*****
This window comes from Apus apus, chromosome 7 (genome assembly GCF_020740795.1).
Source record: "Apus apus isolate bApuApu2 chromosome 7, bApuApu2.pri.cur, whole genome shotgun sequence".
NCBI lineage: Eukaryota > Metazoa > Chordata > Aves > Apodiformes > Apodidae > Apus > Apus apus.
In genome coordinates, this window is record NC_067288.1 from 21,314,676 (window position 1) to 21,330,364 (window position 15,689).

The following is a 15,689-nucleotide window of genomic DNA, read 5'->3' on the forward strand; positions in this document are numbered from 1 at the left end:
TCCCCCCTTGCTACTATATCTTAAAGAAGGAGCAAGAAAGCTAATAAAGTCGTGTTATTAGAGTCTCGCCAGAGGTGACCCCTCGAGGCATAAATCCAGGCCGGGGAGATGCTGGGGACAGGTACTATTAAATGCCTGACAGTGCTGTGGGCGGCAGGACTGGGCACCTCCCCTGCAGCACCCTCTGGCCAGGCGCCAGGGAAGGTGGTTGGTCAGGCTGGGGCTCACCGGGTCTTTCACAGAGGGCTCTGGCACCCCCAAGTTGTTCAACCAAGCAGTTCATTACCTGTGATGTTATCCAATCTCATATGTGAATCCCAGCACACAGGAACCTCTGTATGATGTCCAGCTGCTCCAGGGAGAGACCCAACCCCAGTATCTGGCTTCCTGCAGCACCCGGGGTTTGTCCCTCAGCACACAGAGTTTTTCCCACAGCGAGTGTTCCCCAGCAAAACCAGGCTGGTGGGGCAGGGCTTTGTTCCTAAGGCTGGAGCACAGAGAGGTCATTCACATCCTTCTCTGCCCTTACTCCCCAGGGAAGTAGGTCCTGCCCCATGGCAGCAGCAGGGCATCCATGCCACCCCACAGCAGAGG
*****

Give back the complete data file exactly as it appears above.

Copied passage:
This window comes from Apus apus, chromosome 7 (genome assembly GCF_020740795.1).
Source record: "Apus apus isolate bApuApu2 chromosome 7, bApuApu2.pri.cur, whole genome shotgun sequence".
NCBI lineage: Eukaryota > Metazoa > Chordata > Aves > Apodiformes > Apodidae > Apus > Apus apus.
In genome coordinates, this window is record NC_067288.1 from 21,314,676 (window position 1) to 21,330,364 (window position 15,689).

The following is a 15,689-nucleotide window of genomic DNA, read 5'->3' on the forward strand; positions in this document are numbered from 1 at the left end:
TCCCCCCTTGCTACTATATCTTAAAGAAGGAGCAAGAAAGCTAATAAAGTCGTGTTATTAGAGTCTCGCCAGAGGTGACCCCTCGAGGCATAAATCCAGGCCGGGGAGATGCTGGGGACAGGTACTATTAAATGCCTGACAGTGCTGTGGGCGGCAGGACTGGGCACCTCCCCTGCAGCACCCTCTGGCCAGGCGCCAGGGAAGGTGGTTGGTCAGGCTGGGGCTCACCGGGTCTTTCACAGAGGGCTCTGGCACCCCCAAGTTGTTCAACCAAGCAGTTCATTACCTGTGATGTTATCCAATCTCATATGTGAATCCCAGCACACAGGAACCTCTGTATGATGTCCAGCTGCTCCAGGGAGAGACCCAACCCCAGTATCTGGCTTCCTGCAGCACCCGGGGTTTGTCCCTCAGCACACAGAGTTTTTCCCACAGCGAGTGTTCCCCAGCAAAACCAGGCTGGTGGGGCAGGGCTTTGTTCCTAAGGCTGGAGCACAGAGAGGTCATTCACATCCTTCTCTGCCCTTACTCCCCAGGGAAGTAGGTCCTGCCCCATGGCAGCAGCAGGGCATCCATGCCACCCCACAGCAGAGG